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PREVIEW The Garage is the kind of tiny, funky, out-of-the-way theater we all thought wouldn't be able to survive the dealings of cutthroat real estate moguls. Fortunately choreographer and arts entrepreneur Joe Landini failed to buy into the pessimism. In 2003 he founded SAFEhouse (Save Art From Extinction) and last year moved his operations into a former garage at 975 Howard Street, a block still industrial enough to have available parking at night. Read more »

Domestic unrest

Visiting artists home-invade through dance, with varying results
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Survival often depends on one's ability to scurry around. Dancers and smaller-scale presenters must use their wits if they want to show their audiences more than homegrown fare. For the most part, the process at SCUBA — a presenters' network that shares companies out of Seattle, Minneapolis, Philadelphia, and San Francisco — works. Sometimes, however, there is a glitch. Read more »

Scott Wells and Dancers

Wells offers the real thing: the experience that there is only one moment, and it's now
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PREVIEW Watching dancers launch themselves into space is every bit as exciting as the sparks and explosions that fill traditional July 4 celebrations. Take, for example, the frequently airborne Scott Wells and Dancers. The company's Last Call show will be every bit as full of surprises as a fireworks display, only more environmentally friendly and weather independent. If you're not familiar with this masterful artist, Wells is a super free spirit who has been setting up frameworks for contact improvisation pieces for the past 16 years. Read more »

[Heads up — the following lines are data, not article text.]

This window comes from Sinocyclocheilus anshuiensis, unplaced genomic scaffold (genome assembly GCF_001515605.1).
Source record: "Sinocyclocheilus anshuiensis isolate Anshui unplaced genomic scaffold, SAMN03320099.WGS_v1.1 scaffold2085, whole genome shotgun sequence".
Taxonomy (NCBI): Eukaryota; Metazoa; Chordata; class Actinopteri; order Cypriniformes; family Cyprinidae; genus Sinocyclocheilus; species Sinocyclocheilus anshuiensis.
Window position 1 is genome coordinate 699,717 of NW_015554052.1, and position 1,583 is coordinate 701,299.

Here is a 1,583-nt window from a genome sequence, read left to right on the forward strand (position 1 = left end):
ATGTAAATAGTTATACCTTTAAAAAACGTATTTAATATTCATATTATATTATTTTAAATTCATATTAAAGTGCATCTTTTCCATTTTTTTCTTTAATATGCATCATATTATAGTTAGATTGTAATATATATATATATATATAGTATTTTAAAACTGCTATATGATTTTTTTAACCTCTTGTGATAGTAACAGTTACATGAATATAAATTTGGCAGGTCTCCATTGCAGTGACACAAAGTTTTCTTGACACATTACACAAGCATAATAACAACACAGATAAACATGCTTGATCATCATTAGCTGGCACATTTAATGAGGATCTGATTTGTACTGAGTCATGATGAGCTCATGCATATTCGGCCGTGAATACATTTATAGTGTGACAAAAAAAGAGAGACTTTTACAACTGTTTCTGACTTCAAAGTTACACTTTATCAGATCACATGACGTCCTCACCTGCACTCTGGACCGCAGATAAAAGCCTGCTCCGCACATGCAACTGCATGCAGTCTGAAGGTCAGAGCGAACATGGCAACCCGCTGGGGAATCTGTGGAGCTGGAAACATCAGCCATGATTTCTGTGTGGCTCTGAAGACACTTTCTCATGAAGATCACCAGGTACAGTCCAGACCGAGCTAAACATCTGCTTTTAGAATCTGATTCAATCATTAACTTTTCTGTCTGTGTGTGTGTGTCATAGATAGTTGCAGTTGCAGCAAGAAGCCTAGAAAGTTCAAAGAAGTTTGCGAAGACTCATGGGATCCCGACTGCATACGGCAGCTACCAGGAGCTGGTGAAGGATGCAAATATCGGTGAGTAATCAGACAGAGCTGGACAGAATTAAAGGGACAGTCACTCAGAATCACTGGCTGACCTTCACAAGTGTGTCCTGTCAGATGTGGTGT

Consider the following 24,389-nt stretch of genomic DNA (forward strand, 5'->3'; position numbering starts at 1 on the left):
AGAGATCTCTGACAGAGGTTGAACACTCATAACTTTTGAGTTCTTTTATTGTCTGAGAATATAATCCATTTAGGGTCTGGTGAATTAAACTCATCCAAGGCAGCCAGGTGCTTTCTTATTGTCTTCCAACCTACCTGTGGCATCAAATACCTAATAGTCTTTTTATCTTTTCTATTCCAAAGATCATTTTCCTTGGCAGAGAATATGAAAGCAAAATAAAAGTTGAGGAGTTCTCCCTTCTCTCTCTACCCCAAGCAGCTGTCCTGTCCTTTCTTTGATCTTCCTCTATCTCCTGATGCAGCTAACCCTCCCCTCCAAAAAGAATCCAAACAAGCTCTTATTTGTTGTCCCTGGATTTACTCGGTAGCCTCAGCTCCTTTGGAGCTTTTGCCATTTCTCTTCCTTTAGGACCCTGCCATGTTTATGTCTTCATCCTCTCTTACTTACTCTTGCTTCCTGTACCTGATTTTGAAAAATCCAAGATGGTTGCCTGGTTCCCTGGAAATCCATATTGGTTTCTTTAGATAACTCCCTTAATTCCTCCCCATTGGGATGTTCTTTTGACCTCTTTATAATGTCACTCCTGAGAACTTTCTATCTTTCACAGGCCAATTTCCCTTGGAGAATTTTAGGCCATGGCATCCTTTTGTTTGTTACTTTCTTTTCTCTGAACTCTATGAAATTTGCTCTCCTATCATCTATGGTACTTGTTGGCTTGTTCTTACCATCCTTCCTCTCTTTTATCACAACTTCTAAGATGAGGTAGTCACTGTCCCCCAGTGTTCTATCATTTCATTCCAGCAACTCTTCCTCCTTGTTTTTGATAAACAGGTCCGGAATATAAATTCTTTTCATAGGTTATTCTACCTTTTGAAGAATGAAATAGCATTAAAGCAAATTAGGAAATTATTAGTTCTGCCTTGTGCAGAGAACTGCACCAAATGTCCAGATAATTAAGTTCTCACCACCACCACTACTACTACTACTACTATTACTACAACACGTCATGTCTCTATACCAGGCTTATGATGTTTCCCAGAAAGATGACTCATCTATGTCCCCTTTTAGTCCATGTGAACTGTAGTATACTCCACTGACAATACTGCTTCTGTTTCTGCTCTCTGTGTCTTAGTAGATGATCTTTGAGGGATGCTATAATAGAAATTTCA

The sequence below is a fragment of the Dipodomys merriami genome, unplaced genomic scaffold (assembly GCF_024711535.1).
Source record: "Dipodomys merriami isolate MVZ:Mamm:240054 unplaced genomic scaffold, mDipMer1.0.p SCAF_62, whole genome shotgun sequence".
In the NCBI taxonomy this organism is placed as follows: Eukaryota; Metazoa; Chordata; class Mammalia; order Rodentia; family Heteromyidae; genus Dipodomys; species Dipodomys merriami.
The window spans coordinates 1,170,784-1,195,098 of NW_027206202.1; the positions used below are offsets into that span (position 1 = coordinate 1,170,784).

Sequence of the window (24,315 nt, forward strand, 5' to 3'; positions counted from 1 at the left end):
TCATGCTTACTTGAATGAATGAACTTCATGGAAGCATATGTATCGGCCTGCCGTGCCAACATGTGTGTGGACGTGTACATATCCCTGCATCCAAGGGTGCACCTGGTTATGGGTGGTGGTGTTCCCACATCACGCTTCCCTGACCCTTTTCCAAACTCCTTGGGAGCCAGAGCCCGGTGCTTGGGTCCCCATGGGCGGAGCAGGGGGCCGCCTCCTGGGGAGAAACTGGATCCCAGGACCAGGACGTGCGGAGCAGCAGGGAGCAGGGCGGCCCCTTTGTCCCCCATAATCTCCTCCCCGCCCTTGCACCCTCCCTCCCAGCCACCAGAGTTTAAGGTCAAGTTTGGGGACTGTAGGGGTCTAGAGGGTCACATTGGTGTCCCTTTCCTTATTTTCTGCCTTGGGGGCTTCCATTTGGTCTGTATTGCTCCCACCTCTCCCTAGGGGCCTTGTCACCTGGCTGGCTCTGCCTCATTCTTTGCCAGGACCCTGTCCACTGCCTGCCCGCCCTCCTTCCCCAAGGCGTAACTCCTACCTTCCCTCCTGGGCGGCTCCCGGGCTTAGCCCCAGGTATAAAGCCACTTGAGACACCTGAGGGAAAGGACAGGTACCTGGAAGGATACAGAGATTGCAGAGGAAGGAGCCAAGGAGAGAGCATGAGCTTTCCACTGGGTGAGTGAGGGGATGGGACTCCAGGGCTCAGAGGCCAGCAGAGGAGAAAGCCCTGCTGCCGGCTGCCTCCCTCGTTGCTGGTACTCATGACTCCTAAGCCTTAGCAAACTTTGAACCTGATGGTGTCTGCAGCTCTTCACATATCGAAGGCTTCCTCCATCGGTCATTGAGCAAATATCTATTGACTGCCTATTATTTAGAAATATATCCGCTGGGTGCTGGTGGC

Rare, medium, and well-done

The Queer Issue: 2008's Fresh Meat festival served up transgendered food for thought
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When Sean Dorsey started the Fresh Meat Festival in 2001, transgendered artists were sequestered inside the alternative club scene. With this new event, Dorsey threw the doors wide open. While transgender and queer performances still have a special attraction for their constituencies, the festival's need to move to Theater Artaud, its largest venue yet, proves its broader appeal.

This year's presentations ranged far and wide, and so did the quality. Read more »